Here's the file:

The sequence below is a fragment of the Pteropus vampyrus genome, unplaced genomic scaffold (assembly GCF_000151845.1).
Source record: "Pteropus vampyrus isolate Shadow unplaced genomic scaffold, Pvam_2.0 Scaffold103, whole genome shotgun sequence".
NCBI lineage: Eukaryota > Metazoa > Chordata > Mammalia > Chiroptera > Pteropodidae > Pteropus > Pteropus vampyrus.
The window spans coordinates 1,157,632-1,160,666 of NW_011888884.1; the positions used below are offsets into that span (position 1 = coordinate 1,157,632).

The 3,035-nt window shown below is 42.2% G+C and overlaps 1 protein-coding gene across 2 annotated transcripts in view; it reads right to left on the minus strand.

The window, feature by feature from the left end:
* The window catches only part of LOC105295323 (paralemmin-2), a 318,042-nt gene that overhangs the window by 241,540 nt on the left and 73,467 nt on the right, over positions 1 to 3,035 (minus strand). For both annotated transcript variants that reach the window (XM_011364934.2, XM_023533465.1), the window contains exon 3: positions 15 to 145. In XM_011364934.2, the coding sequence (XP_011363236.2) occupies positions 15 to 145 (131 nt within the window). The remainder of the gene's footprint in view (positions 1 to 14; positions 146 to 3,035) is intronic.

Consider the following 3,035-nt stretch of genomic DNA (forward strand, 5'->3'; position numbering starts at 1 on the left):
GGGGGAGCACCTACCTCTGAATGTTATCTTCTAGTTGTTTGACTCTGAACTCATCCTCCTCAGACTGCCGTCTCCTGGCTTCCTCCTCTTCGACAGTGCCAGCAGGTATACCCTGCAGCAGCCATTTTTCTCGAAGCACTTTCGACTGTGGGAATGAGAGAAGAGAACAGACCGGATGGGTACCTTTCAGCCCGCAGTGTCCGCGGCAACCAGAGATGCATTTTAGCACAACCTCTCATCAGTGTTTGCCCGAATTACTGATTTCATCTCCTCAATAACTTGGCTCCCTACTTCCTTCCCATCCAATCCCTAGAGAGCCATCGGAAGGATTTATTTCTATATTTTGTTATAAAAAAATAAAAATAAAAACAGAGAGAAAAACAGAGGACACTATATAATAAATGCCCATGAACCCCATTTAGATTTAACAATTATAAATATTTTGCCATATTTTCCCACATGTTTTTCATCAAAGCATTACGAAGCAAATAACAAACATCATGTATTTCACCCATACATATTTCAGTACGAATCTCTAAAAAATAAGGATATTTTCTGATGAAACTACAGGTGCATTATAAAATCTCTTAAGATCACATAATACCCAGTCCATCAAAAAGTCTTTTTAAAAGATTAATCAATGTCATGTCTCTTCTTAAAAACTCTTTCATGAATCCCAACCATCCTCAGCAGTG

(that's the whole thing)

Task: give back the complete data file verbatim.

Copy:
The sequence below is a fragment of the Pteropus vampyrus genome, unplaced genomic scaffold (assembly GCF_000151845.1).
Source record: "Pteropus vampyrus isolate Shadow unplaced genomic scaffold, Pvam_2.0 Scaffold103, whole genome shotgun sequence".
NCBI lineage: Eukaryota > Metazoa > Chordata > Mammalia > Chiroptera > Pteropodidae > Pteropus > Pteropus vampyrus.
The window spans coordinates 1,157,632-1,160,666 of NW_011888884.1; the positions used below are offsets into that span (position 1 = coordinate 1,157,632).

The 3,035-nt window shown below is 42.2% G+C and overlaps 1 protein-coding gene across 2 annotated transcripts in view; it reads right to left on the minus strand.

The window, feature by feature from the left end:
* The window catches only part of LOC105295323 (paralemmin-2), a 318,042-nt gene that overhangs the window by 241,540 nt on the left and 73,467 nt on the right, over positions 1 to 3,035 (minus strand). For both annotated transcript variants that reach the window (XM_011364934.2, XM_023533465.1), the window contains exon 3: positions 15 to 145. In XM_011364934.2, the coding sequence (XP_011363236.2) occupies positions 15 to 145 (131 nt within the window). The remainder of the gene's footprint in view (positions 1 to 14; positions 146 to 3,035) is intronic.

Consider the following 3,035-nt stretch of genomic DNA (forward strand, 5'->3'; position numbering starts at 1 on the left):
GGGGGAGCACCTACCTCTGAATGTTATCTTCTAGTTGTTTGACTCTGAACTCATCCTCCTCAGACTGCCGTCTCCTGGCTTCCTCCTCTTCGACAGTGCCAGCAGGTATACCCTGCAGCAGCCATTTTTCTCGAAGCACTTTCGACTGTGGGAATGAGAGAAGAGAACAGACCGGATGGGTACCTTTCAGCCCGCAGTGTCCGCGGCAACCAGAGATGCATTTTAGCACAACCTCTCATCAGTGTTTGCCCGAATTACTGATTTCATCTCCTCAATAACTTGGCTCCCTACTTCCTTCCCATCCAATCCCTAGAGAGCCATCGGAAGGATTTATTTCTATATTTTGTTATAAAAAAATAAAAATAAAAACAGAGAGAAAAACAGAGGACACTATATAATAAATGCCCATGAACCCCATTTAGATTTAACAATTATAAATATTTTGCCATATTTTCCCACATGTTTTTCATCAAAGCATTACGAAGCAAATAACAAACATCATGTATTTCACCCATACATATTTCAGTACGAATCTCTAAAAAATAAGGATATTTTCTGATGAAACTACAGGTGCATTATAAAATCTCTTAAGATCACATAATACCCAGTCCATCAAAAAGTCTTTTTAAAAGATTAATCAATGTCATGTCTCTTCTTAAAAACTCTTTCATGAATCCCAACCATCCTCAGCAGTG